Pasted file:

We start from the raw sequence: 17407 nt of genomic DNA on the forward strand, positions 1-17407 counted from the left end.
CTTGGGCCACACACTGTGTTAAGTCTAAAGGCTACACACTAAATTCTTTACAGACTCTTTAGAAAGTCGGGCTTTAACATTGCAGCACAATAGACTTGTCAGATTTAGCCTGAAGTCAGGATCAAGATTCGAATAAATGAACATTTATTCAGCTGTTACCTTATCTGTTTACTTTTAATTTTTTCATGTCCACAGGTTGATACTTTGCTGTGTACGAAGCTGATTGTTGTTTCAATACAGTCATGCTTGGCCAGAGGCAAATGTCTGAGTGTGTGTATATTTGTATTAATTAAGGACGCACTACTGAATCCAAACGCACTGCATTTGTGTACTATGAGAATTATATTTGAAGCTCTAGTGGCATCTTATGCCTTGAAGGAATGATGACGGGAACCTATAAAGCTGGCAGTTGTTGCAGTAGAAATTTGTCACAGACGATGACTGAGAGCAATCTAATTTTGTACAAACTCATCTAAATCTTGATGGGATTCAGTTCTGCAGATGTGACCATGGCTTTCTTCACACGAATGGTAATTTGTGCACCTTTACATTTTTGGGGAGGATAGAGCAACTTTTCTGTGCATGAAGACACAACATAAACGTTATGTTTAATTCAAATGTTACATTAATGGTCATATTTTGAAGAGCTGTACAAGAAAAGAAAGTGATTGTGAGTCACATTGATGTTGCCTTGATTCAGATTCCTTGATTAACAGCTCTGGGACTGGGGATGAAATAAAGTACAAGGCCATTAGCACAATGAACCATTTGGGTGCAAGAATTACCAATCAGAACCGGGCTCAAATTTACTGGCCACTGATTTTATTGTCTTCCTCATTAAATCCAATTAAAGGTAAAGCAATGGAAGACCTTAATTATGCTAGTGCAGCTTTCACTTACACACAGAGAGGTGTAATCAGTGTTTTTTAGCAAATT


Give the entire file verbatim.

We start from the raw sequence: 17407 nt of genomic DNA on the forward strand, positions 1-17407 counted from the left end.
CTTGGGCCACACACTGTGTTAAGTCTAAAGGCTACACACTAAATTCTTTACAGACTCTTTAGAAAGTCGGGCTTTAACATTGCAGCACAATAGACTTGTCAGATTTAGCCTGAAGTCAGGATCAAGATTCGAATAAATGAACATTTATTCAGCTGTTACCTTATCTGTTTACTTTTAATTTTTTCATGTCCACAGGTTGATACTTTGCTGTGTACGAAGCTGATTGTTGTTTCAATACAGTCATGCTTGGCCAGAGGCAAATGTCTGAGTGTGTGTATATTTGTATTAATTAAGGACGCACTACTGAATCCAAACGCACTGCATTTGTGTACTATGAGAATTATATTTGAAGCTCTAGTGGCATCTTATGCCTTGAAGGAATGATGACGGGAACCTATAAAGCTGGCAGTTGTTGCAGTAGAAATTTGTCACAGACGATGACTGAGAGCAATCTAATTTTGTACAAACTCATCTAAATCTTGATGGGATTCAGTTCTGCAGATGTGACCATGGCTTTCTTCACACGAATGGTAATTTGTGCACCTTTACATTTTTGGGGAGGATAGAGCAACTTTTCTGTGCATGAAGACACAACATAAACGTTATGTTTAATTCAAATGTTACATTAATGGTCATATTTTGAAGAGCTGTACAAGAAAAGAAAGTGATTGTGAGTCACATTGATGTTGCCTTGATTCAGATTCCTTGATTAACAGCTCTGGGACTGGGGATGAAATAAAGTACAAGGCCATTAGCACAATGAACCATTTGGGTGCAAGAATTACCAATCAGAACCGGGCTCAAATTTACTGGCCACTGATTTTATTGTCTTCCTCATTAAATCCAATTAAAGGTAAAGCAATGGAAGACCTTAATTATGCTAGTGCAGCTTTCACTTACACACAGAGAGGTGTAATCAGTGTTTTTTAGCAAATT